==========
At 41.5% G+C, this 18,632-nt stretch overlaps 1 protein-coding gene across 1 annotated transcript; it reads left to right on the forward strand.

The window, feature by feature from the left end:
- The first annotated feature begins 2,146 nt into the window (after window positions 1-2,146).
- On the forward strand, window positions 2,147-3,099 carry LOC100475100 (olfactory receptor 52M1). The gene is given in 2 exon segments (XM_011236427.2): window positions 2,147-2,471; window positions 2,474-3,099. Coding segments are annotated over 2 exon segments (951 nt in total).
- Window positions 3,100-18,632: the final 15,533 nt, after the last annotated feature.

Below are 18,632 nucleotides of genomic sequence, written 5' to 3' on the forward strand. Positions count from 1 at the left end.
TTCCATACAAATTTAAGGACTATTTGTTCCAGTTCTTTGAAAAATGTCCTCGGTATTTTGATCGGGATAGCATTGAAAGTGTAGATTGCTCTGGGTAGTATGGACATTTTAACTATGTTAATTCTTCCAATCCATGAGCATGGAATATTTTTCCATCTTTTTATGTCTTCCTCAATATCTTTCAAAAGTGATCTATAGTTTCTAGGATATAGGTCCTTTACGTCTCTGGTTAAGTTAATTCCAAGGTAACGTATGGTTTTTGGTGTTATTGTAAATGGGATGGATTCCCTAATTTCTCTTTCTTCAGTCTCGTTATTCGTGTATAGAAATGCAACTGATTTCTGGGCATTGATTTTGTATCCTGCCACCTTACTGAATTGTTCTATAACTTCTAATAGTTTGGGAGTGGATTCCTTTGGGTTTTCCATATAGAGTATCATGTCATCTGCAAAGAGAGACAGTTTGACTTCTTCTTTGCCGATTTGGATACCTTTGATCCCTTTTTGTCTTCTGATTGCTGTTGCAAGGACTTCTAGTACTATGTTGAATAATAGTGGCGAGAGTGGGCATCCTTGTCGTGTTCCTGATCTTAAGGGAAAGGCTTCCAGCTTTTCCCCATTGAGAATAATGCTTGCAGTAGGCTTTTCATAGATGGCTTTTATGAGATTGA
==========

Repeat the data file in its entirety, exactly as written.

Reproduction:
At 41.5% G+C, this 18,632-nt stretch overlaps 1 protein-coding gene across 1 annotated transcript; it reads left to right on the forward strand.

The window, feature by feature from the left end:
- The first annotated feature begins 2,146 nt into the window (after window positions 1-2,146).
- On the forward strand, window positions 2,147-3,099 carry LOC100475100 (olfactory receptor 52M1). The gene is given in 2 exon segments (XM_011236427.2): window positions 2,147-2,471; window positions 2,474-3,099. Coding segments are annotated over 2 exon segments (951 nt in total).
- Window positions 3,100-18,632: the final 15,533 nt, after the last annotated feature.

Below are 18,632 nucleotides of genomic sequence, written 5' to 3' on the forward strand. Positions count from 1 at the left end.
TTCCATACAAATTTAAGGACTATTTGTTCCAGTTCTTTGAAAAATGTCCTCGGTATTTTGATCGGGATAGCATTGAAAGTGTAGATTGCTCTGGGTAGTATGGACATTTTAACTATGTTAATTCTTCCAATCCATGAGCATGGAATATTTTTCCATCTTTTTATGTCTTCCTCAATATCTTTCAAAAGTGATCTATAGTTTCTAGGATATAGGTCCTTTACGTCTCTGGTTAAGTTAATTCCAAGGTAACGTATGGTTTTTGGTGTTATTGTAAATGGGATGGATTCCCTAATTTCTCTTTCTTCAGTCTCGTTATTCGTGTATAGAAATGCAACTGATTTCTGGGCATTGATTTTGTATCCTGCCACCTTACTGAATTGTTCTATAACTTCTAATAGTTTGGGAGTGGATTCCTTTGGGTTTTCCATATAGAGTATCATGTCATCTGCAAAGAGAGACAGTTTGACTTCTTCTTTGCCGATTTGGATACCTTTGATCCCTTTTTGTCTTCTGATTGCTGTTGCAAGGACTTCTAGTACTATGTTGAATAATAGTGGCGAGAGTGGGCATCCTTGTCGTGTTCCTGATCTTAAGGGAAAGGCTTCCAGCTTTTCCCCATTGAGAATAATGCTTGCAGTAGGCTTTTCATAGATGGCTTTTATGAGATTGA